Regardless of what our dear host Niki D. thinks, this is one of the great harbingers of the sci-fi explosion of the 1950's! A story line that has been used over and over again—a small group trapped in a secluded area with a vicious monster on the prowl—seldom done better than in this film, directed by Christian Nyby and over-lorded by the redoubtable Howard Hawks! IMDb entry
In "the last great B&W action movie," bruised anti-hero Paul Labiche, portrayed by the ever-great Burt Lancaster, rescues a train-load of impressionist paintings from a mean old Nazi bad guy, played with depth and aplomb by the amazing Paul Scofield, one year away from his Academy Award for A Man for All Seasons. John Frankenheimer beautifully plays the human emotions against the iron and steam of the trains themselves, creating a powerful film about the triumph of the will.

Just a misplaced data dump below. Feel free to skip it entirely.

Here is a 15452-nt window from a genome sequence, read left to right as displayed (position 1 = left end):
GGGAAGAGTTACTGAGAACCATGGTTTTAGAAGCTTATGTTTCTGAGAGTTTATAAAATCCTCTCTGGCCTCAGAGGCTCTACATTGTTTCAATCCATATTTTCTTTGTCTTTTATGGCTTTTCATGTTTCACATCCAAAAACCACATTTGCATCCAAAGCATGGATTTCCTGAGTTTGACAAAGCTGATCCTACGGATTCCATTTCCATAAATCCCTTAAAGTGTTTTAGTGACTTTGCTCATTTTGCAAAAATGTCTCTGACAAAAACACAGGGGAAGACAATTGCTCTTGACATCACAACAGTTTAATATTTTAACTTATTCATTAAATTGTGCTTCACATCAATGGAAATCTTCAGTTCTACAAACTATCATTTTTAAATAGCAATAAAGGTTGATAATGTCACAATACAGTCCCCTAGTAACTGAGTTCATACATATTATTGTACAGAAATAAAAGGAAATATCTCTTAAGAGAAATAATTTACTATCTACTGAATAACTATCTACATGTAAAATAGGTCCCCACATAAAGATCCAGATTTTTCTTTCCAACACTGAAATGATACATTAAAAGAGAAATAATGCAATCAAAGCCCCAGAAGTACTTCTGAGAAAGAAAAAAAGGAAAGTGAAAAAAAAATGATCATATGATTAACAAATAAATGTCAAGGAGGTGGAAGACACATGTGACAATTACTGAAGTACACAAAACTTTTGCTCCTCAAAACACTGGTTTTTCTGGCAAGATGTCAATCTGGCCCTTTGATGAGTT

On a very Special Episode of Filmically Perfect, Niki and JT discuss the role of The Library of Congress in Film Preservation with Geo., who is their "inside man" at the new National Audio-Visual Conservation Center in Culpeper, VA. IMDb entry
John Huston's entry into the stable of post-war films about desperate losers is this grimy, tough-as-mails crime drama which would seem much more at home at Warner Bros. than the high-falutin' MGM studio. Nevertheless, it is a great work, enlivened by brilliant portrayals from Sterling Hayden, Sam Jaffe, Marc Lawrence (particularly wonderful as the swarthy "Cobby"), Jean Hagen, James Whitmore, Louis Calhern and the blonde gal seen below—I wonder whatever became of her? IMDb e